Your man of mystery is Apollos, who also wrote the book of Hebrews. Apollos is the only reasonable answer to this question, in my opinion, based on internal evidence alone.
1 Corinthians 4:6 And these things, brethren, I have in a figure transferred to myself and to Apollos for your sakes; that ye might learn in us not to think of men above that which is written, that no one of you be puffed up for one against another.
Except for Paul, none of the Apostles (not even Peter, whom Paul mentions along with himself and Apollos in 1 Corinthians 1:12 and 3:22, but totally ignores in this later passage) attains to the stature of Apollos as an existential threat to the Jewish establishment in every city.
Paul was the pedigreed Pharisee, but Apollos was the "eloquent" orator that was "mighty in the scriptures" (Acts 18:24), a qualification that his letter to the Hebrews bears witness to. Apollos was a dangerous man.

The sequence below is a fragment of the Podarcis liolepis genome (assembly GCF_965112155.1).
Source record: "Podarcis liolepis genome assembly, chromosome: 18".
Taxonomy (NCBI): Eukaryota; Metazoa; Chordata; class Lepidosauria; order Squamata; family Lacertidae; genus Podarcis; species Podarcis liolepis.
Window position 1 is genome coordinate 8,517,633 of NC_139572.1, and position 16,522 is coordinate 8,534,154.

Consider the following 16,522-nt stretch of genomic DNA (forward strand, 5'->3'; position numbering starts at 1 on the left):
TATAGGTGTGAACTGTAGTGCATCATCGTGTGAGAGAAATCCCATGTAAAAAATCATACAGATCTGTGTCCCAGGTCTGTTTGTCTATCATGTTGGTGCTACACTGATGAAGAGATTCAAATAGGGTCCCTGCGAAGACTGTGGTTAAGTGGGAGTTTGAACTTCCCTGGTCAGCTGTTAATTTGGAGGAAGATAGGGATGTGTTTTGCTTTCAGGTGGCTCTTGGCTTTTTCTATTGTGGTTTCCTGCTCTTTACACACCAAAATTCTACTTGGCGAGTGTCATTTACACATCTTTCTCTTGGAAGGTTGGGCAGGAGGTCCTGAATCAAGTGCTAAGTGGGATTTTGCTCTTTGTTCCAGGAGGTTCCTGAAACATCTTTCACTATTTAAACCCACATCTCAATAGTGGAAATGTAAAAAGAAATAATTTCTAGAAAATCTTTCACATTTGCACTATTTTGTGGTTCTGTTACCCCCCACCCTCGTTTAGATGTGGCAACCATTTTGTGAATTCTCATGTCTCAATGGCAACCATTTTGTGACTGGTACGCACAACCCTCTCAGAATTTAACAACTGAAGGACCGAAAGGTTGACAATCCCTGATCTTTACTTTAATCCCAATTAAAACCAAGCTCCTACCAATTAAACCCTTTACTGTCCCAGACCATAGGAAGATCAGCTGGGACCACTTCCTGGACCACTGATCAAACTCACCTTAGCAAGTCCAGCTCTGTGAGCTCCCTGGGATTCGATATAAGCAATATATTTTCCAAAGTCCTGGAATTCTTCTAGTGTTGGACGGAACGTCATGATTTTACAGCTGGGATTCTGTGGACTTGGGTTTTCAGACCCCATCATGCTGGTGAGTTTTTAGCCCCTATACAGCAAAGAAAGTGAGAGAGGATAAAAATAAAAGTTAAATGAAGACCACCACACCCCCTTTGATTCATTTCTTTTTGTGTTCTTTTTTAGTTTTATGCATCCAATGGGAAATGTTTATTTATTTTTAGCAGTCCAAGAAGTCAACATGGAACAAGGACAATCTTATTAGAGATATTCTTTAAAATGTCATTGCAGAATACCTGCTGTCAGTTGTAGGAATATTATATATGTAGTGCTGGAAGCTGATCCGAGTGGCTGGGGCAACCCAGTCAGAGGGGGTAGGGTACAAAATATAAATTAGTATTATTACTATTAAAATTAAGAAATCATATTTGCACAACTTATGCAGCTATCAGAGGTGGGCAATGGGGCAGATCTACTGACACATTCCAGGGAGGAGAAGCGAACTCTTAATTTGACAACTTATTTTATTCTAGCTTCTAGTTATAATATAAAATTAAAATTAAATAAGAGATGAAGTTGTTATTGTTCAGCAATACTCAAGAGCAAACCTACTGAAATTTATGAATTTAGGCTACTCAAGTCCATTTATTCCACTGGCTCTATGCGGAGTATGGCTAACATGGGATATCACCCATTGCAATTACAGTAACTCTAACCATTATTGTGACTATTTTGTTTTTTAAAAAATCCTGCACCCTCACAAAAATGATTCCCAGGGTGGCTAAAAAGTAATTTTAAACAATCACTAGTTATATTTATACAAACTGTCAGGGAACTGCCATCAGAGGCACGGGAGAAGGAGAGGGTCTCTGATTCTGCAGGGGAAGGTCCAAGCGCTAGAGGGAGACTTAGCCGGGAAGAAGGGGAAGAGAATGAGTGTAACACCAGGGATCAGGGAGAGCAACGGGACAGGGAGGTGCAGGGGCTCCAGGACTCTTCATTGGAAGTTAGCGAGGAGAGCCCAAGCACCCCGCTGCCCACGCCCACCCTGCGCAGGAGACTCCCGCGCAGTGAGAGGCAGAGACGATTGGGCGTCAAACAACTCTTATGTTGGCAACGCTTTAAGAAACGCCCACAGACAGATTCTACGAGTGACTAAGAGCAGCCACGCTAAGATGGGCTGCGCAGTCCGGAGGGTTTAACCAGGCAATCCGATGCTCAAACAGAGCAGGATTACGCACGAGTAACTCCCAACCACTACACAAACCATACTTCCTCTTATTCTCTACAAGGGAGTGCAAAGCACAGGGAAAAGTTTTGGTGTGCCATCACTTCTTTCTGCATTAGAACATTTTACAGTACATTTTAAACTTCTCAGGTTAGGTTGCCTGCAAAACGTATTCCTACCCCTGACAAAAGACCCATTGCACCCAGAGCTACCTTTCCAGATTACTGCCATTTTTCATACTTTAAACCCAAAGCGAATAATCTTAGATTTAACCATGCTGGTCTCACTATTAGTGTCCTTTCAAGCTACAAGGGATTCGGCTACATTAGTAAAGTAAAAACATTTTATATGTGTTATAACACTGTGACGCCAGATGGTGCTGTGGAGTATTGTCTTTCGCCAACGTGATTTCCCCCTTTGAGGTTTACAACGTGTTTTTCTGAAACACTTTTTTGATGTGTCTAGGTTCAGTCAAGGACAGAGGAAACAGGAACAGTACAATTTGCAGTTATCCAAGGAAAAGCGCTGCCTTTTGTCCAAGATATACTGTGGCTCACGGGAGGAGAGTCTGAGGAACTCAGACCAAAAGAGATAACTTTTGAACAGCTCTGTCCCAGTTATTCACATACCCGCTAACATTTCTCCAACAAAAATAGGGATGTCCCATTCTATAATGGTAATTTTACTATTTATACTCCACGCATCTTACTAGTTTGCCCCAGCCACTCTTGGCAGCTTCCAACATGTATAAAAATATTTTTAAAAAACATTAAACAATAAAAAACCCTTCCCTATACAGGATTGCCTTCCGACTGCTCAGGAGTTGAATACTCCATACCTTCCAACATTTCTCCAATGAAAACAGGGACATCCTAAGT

Acts 18:25-28 This man was instructed in the way of the Lord; and being fervent in the spirit, he spake and taught diligently the things of the Lord...and when he was come, helped them much which had believed through grace: for he mightily convinced the Jews, and that publicly, shewing by the scriptures that Jesus was Christ.
In Corinth they were a team: Paul planted, Apollos watered (1 Corinthians 1:6), but beyond that it's evident that Apollos avoided sharing in Paul's persecutions, and preferred to travel incognito. As I see it, Paul's description of the brother "whose praise is in the gospel throughout all the churches" fits Apollos better than any other figure in the early church.